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Easter ex-tractor-ganza

WORDS AND PHOTOGRAPHS, CHRIS THOMSON

It’s Easter Sunday afternoon, and the inaugural Windy Harbour tractor parade starts rolling out along the streets of the remote Southwest holiday spot.

Most of the tractors stick to the modest 15kph speed limit as they wind into Windy on the settlement’s new S-shaped bitumen entry road.

Together, the 27 rumbling tractors might be exceeding Shire of Manjimup noise regulations by a dB(A) or two.

But nobody’s counting.

Windy is an old-school holiday resort, loved by locals of the Warren District, many of whom have long used onetime farm tractors to tow their fishing boats to the beach.

The settlement is surrounded by D’Entrecasteaux National Park, and there’s no place like it in the world.

Most people stay in rustic huts built from scratch, and from a range of improvised materials, by their forebears, lots of whom had worked at timber mills in the district.

Local lore has it that when old man Bunning drove through Windy some decades ago, he wryly observed that most of the jarrah weatherboards sheltering the huts from Southern Ocean gales more than likely belonged to him.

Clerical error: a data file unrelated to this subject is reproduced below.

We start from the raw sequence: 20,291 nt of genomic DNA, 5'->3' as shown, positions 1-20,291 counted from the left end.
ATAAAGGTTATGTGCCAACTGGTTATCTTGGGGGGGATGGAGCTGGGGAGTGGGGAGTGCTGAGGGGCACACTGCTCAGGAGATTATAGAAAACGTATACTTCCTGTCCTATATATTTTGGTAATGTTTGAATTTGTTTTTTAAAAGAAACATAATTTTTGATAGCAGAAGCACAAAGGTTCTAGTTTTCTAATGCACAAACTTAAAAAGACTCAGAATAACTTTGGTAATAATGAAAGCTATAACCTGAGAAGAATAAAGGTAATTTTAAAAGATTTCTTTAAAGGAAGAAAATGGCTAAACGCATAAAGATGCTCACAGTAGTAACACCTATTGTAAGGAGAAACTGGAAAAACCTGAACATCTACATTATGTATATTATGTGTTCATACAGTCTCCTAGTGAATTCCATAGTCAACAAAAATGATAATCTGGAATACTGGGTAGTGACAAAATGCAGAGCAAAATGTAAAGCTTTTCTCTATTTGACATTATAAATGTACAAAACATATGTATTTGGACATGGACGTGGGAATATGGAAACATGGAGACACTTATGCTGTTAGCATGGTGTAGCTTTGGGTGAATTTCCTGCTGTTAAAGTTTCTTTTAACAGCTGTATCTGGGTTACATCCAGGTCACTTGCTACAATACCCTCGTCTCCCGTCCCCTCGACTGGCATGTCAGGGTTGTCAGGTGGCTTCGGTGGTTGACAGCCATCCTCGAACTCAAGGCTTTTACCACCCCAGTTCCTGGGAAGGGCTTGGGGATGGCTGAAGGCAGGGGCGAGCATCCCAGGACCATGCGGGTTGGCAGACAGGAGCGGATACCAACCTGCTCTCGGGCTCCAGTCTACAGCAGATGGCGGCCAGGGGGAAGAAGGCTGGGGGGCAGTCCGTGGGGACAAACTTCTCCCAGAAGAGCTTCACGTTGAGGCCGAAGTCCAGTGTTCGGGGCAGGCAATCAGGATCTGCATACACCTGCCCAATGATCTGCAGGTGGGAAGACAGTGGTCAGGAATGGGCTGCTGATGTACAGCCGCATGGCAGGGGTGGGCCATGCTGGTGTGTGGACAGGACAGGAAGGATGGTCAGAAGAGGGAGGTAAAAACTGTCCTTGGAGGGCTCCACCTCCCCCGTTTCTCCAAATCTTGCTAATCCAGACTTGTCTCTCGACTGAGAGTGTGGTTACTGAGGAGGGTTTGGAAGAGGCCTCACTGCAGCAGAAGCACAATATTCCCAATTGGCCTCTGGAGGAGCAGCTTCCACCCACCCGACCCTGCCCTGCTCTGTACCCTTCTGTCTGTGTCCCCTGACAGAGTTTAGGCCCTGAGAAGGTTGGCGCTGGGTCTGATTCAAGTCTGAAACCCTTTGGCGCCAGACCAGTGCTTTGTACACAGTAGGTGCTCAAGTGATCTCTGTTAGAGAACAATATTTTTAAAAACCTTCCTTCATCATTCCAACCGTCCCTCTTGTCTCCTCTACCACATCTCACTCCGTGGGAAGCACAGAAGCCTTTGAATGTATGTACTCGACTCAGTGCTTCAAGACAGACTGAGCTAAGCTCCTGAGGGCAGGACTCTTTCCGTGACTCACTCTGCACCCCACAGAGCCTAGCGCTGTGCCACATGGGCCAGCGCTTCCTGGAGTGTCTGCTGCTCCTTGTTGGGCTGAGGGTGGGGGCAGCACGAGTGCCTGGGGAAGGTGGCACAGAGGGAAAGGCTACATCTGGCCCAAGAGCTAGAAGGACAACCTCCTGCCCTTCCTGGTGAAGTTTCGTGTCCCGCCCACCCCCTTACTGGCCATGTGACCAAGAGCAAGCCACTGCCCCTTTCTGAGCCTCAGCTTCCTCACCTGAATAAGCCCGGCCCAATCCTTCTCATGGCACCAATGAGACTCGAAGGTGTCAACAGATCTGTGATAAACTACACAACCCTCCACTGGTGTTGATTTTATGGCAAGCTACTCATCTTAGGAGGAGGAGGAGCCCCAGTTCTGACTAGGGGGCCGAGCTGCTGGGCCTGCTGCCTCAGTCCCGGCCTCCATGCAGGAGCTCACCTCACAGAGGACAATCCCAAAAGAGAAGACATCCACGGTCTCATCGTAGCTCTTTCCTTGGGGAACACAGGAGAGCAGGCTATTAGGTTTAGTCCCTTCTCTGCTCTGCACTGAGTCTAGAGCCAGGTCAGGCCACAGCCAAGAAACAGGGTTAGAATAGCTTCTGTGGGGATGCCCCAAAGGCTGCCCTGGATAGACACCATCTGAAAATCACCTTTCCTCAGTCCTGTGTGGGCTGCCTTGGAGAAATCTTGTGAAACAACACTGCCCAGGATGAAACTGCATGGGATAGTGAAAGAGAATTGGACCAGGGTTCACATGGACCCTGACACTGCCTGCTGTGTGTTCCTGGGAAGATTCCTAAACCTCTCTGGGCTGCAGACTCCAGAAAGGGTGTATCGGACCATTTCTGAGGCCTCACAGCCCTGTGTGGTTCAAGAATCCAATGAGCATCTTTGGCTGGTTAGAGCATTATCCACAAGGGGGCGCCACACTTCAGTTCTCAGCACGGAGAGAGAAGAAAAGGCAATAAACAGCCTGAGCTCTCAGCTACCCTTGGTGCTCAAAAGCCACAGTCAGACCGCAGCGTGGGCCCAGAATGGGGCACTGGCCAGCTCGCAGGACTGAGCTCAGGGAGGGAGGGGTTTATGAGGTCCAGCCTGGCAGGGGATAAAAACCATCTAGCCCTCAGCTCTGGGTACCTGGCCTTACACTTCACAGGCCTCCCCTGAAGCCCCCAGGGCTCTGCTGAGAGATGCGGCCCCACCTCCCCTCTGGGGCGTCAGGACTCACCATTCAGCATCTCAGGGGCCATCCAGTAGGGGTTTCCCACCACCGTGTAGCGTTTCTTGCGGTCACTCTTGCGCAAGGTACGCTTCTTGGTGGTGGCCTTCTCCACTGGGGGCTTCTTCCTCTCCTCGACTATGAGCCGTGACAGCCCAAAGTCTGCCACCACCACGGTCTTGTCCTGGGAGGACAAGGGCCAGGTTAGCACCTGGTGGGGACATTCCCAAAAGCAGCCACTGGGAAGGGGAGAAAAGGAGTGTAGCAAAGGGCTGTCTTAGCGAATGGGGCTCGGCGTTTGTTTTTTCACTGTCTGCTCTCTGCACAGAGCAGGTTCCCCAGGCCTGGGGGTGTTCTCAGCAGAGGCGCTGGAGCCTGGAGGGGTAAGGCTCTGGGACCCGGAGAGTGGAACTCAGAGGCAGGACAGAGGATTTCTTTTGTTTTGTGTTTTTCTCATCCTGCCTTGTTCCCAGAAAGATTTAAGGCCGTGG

With old man Bunning and any statute of limitations having long since passed, several of the jarrah-clad huts will eat tractor dust today.

But as the tractors round Windy’s barbecue area, and enter Mitchell Way, none of the holiday-makers who cheer the parade from the front decks or steps of their huts seems to mind.

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And around the corner, in a line down to the boat ramp, a Praetorian Guard of tray-backs stoically waits for the procession to arrive.

As the tractors round the bend and chug into the boat ramp car park, the question on everybody’s lips is: “Which one’s your favourite?”.

Rather randomly, the prize for best tractor goes to Robert Trevorrow’s 1960 Ford-Ferguson, a machine he picked up from the Pemberton Mill in the mid-1980s.

“It cost $300 to buy, $60 to do up, $360 for engine parts and $130 to $140 for a water pump, radiator and gaskets,” Mr Trevorrow tells oneperth.com.au.

“It would probably cost $4000 to $5000 to buy one now in this condition.”

Mr Trevorrow, an electrician by trade, has been holidaying at Windy since 1979.

He is a life member of the Windy Harbour Volunteer Marine Rescue that put today’s Easter ex-tractor-ganza together.

In announcing Mr Trevorrow as winner, Windy Harbour Volunteer Marine Rescue Commander Nigel Kelly says the two judges, who he declines to name, think the Ford-Fergy is “cute”.

Mr Kelly enigmatically adds that the Windy Harbour tractor parade is a “first time ever, and a one-off, maybe”.

Mr Trevorrow wins a pizza for his troubles.

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